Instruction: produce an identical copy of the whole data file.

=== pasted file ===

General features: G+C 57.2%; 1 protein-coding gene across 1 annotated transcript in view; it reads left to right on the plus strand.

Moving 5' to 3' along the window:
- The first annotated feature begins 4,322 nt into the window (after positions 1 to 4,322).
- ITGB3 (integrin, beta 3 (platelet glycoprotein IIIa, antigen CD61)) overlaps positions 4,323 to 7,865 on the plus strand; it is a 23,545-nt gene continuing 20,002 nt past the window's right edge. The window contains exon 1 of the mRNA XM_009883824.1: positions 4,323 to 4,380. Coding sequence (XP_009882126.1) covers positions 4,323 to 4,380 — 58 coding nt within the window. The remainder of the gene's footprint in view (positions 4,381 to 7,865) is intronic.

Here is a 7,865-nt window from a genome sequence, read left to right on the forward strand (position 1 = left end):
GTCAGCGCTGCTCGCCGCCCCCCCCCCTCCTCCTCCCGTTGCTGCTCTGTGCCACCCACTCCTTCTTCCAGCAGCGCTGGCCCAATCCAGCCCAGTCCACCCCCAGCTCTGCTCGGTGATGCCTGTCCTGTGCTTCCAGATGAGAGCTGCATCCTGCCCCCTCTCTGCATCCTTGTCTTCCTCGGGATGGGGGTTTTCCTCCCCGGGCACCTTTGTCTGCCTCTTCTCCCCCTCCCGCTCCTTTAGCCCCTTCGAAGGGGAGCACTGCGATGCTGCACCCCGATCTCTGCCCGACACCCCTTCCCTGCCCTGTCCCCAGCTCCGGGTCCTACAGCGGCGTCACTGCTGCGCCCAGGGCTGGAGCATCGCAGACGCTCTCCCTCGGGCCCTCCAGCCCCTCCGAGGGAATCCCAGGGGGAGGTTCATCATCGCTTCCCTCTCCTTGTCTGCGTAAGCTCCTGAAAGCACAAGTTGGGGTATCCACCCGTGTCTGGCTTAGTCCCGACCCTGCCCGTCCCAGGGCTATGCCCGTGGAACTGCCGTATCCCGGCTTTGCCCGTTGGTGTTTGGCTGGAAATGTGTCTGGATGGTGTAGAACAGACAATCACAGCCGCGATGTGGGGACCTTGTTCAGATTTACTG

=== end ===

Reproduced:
General features: G+C 57.2%; 1 protein-coding gene across 1 annotated transcript in view; it reads left to right on the plus strand.

Moving 5' to 3' along the window:
- The first annotated feature begins 4,322 nt into the window (after positions 1 to 4,322).
- ITGB3 (integrin, beta 3 (platelet glycoprotein IIIa, antigen CD61)) overlaps positions 4,323 to 7,865 on the plus strand; it is a 23,545-nt gene continuing 20,002 nt past the window's right edge. The window contains exon 1 of the mRNA XM_009883824.1: positions 4,323 to 4,380. Coding sequence (XP_009882126.1) covers positions 4,323 to 4,380 — 58 coding nt within the window. The remainder of the gene's footprint in view (positions 4,381 to 7,865) is intronic.

Here is a 7,865-nt window from a genome sequence, read left to right on the forward strand (position 1 = left end):
GTCAGCGCTGCTCGCCGCCCCCCCCCCTCCTCCTCCCGTTGCTGCTCTGTGCCACCCACTCCTTCTTCCAGCAGCGCTGGCCCAATCCAGCCCAGTCCACCCCCAGCTCTGCTCGGTGATGCCTGTCCTGTGCTTCCAGATGAGAGCTGCATCCTGCCCCCTCTCTGCATCCTTGTCTTCCTCGGGATGGGGGTTTTCCTCCCCGGGCACCTTTGTCTGCCTCTTCTCCCCCTCCCGCTCCTTTAGCCCCTTCGAAGGGGAGCACTGCGATGCTGCACCCCGATCTCTGCCCGACACCCCTTCCCTGCCCTGTCCCCAGCTCCGGGTCCTACAGCGGCGTCACTGCTGCGCCCAGGGCTGGAGCATCGCAGACGCTCTCCCTCGGGCCCTCCAGCCCCTCCGAGGGAATCCCAGGGGGAGGTTCATCATCGCTTCCCTCTCCTTGTCTGCGTAAGCTCCTGAAAGCACAAGTTGGGGTATCCACCCGTGTCTGGCTTAGTCCCGACCCTGCCCGTCCCAGGGCTATGCCCGTGGAACTGCCGTATCCCGGCTTTGCCCGTTGGTGTTTGGCTGGAAATGTGTCTGGATGGTGTAGAACAGACAATCACAGCCGCGATGTGGGGACCTTGTTCAGATTTACTG